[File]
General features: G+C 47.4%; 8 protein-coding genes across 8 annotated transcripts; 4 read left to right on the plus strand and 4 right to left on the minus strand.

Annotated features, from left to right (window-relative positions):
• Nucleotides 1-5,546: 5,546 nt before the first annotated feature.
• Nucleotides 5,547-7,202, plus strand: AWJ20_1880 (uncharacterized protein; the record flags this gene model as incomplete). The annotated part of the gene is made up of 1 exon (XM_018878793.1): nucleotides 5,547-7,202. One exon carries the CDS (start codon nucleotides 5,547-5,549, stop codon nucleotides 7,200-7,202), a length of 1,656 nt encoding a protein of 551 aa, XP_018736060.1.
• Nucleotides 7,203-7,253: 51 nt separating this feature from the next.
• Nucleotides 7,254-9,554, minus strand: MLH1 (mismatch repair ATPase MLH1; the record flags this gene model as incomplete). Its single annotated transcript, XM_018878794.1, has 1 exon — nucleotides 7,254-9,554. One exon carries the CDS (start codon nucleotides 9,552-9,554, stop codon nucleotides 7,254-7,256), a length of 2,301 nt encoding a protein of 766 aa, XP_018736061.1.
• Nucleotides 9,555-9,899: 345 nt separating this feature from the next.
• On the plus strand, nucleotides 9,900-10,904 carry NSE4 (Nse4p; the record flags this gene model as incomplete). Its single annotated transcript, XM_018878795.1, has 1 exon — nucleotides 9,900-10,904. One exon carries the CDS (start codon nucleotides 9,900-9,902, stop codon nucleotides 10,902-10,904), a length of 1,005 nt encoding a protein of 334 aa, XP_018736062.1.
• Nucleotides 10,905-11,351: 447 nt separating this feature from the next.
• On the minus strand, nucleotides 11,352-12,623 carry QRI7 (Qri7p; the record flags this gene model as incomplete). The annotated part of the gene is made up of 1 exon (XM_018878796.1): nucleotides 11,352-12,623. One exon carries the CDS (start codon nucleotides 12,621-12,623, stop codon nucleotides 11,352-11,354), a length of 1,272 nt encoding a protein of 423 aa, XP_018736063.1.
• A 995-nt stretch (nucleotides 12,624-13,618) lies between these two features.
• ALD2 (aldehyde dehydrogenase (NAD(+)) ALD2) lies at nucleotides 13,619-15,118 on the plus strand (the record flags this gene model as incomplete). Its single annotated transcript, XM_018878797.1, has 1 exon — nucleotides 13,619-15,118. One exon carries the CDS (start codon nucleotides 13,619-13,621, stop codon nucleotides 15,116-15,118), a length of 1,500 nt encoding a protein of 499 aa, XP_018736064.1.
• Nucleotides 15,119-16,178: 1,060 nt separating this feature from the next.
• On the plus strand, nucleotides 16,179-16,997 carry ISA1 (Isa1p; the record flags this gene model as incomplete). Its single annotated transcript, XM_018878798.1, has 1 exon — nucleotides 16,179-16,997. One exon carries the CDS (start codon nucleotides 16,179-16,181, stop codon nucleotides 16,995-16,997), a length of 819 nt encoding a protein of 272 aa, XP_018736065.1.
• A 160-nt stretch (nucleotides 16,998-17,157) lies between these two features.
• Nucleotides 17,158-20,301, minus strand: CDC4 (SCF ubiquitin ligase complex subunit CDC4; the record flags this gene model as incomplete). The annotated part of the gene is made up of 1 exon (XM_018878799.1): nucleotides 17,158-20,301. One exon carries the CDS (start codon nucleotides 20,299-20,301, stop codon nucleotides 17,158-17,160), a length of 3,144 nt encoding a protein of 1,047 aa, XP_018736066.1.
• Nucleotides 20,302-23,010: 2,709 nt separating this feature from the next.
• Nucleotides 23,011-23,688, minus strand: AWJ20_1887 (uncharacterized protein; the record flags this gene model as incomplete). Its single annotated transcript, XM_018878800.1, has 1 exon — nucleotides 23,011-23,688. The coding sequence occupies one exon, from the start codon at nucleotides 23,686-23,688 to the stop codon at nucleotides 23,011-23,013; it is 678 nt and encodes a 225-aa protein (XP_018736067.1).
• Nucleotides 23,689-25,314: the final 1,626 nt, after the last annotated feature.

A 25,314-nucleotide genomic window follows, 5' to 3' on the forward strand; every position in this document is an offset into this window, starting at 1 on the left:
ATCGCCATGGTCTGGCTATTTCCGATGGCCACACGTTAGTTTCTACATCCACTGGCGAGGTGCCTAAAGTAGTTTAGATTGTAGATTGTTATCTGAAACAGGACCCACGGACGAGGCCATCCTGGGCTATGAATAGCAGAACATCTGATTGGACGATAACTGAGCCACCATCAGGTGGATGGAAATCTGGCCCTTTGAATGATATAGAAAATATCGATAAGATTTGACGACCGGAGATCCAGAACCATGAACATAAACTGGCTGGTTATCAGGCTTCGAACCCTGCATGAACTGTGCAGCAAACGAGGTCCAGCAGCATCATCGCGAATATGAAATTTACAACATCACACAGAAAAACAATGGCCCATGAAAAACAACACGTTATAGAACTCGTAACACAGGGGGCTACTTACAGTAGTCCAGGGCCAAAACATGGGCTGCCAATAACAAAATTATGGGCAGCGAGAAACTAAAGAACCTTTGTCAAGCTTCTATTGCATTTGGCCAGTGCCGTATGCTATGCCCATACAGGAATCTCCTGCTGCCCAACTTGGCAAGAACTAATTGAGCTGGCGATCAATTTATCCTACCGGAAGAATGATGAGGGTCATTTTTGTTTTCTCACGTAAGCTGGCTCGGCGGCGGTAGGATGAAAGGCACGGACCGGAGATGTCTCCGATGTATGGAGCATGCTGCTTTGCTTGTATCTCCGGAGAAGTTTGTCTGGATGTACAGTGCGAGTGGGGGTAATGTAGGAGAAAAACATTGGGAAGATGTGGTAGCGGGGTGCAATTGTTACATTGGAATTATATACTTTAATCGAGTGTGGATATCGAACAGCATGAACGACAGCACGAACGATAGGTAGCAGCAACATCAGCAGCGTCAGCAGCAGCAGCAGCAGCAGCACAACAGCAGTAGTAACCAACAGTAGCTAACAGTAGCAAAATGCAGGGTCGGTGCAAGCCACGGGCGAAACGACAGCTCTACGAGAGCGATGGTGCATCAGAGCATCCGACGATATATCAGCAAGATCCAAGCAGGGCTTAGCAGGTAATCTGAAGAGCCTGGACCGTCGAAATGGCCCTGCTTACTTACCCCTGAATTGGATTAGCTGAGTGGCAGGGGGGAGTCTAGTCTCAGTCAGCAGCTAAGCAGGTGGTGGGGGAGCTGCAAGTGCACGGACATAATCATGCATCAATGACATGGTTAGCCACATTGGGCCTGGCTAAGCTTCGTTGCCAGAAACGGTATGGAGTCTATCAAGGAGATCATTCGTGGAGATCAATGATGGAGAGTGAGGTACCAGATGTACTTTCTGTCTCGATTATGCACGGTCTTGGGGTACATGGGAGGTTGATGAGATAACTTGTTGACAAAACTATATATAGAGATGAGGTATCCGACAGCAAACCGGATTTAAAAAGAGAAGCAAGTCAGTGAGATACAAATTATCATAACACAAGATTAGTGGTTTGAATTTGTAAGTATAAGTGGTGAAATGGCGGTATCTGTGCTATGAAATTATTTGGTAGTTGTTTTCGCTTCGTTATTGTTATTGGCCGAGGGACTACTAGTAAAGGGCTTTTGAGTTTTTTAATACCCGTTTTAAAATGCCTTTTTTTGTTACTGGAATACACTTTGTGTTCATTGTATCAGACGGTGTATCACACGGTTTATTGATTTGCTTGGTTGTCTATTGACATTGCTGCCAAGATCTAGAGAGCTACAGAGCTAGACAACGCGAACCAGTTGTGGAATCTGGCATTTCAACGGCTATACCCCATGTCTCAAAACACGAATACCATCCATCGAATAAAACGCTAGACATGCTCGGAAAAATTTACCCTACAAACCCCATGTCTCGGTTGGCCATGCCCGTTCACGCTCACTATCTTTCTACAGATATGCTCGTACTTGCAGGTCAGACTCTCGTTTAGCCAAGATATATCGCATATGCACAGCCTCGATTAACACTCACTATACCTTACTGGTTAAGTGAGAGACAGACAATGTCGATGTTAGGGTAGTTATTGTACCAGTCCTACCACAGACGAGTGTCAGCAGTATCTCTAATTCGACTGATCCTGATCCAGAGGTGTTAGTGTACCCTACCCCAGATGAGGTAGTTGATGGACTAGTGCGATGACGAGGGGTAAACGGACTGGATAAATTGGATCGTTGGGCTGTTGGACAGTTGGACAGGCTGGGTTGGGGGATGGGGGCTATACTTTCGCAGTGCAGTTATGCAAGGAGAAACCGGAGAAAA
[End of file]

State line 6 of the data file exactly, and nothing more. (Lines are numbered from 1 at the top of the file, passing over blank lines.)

• Nucleotides 7,254-9,554, minus strand: MLH1 (mismatch repair ATPase MLH1; the record flags this gene model as incomplete). Its single annotated transcript, XM_018878794.1, has 1 exon — nucleotides 7,254-9,554. One exon carries the CDS (start codon nucleotides 9,552-9,554, stop codon nucleotides 7,254-7,256), a length of 2,301 nt encoding a protein of 766 aa, XP_018736061.1.